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An unusual “right atrial mass” on echocardiography
  1. C G Sajeev,
  2. M N Krishnan,
  3. K Venugopal
  1. cgsajeev{at}hotmail.com

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The identification of cardiac mass is one of the most important uses of two dimensional transthoracic and transoesophageal echocardiography. However, not all echogenic structures in the heart are pathologic. Erroneous diagnosis can lead to serious mismanagement, and overlooking a potentially lethal condition can be disastrous. The transthoracic apical four chamber view below (left panel) illustrates one such situation. The transthoracic echocardiogram shows a mass in the right atrium simulating a right atrial tumour or a thrombus. This echocardiogram, however, was obtained from a 9 year old boy who had undergone coil closure of a coronary artery fistula a few weeks previously. The patient was evaluated for a continuous murmur over the precordium and was found to have a coronary artery fistula by echocardiography and coronary angiography. Two dimensional echocardiography revealed dilatation of the left main coronary artery and left circumflex artery, which could be traced to a bulbous structure opening to the right atrium. Colour Doppler echocardiography showed a continuous turbulent flow at the site of entry of the fistula to the right atrium. A coronary angiogram showed a coronary arterial fistula from the left circumflex draining to the right atrium (centre panel). The fistula was closed with a 0.038 inch coil delivered through the arterial route. The right hand panel shows the coil occluding the site of entry of the fistula into the right atrium. The mass lesion seen in the right atrium (left panel) represents the clot formed within the bulbous end of the fistula a few days after the deployment of the coil. Percutaneous transcatheter embolisation is an effective treatment for coronary artery fistula. The coils facilitate thrombosis at the site of occlusion. In isolation the echocardiogram appears to indicate a dangerous condition, but with the necessary clinical background the diagnosis is obvious. With the increasing use of interventional procedures one needs to be aware of such possible misinterpretations in order to avoid erroneous diagnosis and serious patient mismanagement. A proper clinical evaluation of the patient is necessary before any imaging modality is undertaken.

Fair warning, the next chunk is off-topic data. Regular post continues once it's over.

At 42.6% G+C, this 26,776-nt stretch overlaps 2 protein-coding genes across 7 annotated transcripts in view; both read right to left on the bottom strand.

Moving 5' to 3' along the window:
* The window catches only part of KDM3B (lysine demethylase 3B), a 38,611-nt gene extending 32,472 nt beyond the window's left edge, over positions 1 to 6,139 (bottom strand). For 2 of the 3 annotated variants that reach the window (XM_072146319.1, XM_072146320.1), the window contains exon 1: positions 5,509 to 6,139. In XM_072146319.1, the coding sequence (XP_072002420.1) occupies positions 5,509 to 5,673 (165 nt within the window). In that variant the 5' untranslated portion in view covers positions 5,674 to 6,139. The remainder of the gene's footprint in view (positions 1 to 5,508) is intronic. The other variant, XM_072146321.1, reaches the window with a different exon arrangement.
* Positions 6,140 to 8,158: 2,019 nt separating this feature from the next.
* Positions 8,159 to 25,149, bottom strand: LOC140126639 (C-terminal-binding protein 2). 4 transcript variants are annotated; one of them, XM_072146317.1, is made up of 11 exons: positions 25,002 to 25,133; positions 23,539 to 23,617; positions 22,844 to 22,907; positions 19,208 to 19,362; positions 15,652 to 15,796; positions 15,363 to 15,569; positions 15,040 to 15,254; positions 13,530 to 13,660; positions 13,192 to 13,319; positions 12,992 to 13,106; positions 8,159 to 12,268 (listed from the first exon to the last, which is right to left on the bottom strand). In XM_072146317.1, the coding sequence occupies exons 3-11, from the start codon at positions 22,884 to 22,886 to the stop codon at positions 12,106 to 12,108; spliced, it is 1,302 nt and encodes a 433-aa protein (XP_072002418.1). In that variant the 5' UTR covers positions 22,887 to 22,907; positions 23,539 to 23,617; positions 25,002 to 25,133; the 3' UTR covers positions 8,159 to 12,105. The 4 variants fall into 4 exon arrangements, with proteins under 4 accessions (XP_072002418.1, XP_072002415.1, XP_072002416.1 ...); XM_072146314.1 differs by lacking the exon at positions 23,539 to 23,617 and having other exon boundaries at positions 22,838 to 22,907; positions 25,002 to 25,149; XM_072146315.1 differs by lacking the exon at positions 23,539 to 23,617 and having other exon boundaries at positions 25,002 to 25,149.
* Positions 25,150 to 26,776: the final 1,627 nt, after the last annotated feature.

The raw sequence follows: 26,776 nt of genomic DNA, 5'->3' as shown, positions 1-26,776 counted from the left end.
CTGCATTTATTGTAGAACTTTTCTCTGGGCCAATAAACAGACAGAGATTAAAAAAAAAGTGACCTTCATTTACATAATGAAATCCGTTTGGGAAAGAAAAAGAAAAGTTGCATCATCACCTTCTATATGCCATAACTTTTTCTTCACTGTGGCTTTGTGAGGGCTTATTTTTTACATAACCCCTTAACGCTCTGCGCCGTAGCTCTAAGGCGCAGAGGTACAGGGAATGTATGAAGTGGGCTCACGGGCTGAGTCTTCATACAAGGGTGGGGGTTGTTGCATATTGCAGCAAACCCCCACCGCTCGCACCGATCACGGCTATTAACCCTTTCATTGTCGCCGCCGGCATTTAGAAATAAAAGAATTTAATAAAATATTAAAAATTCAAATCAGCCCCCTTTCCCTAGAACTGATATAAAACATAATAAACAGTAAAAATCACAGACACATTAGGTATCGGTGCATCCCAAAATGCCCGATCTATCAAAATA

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Transthoracic apical four chamber view showing a mass in the right atrium. LA, left atrium; LV, left ventricle; RA, right atrium; RV, right ventricle.


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Coronary angiogram showing coronary artery fistula from the left circumflex artery draining to the right atrium.


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Transthoracic echocardiogram (subcostal view) showing coil occluding the site of entry of the fistula into the right atrium immediately after the procedure.

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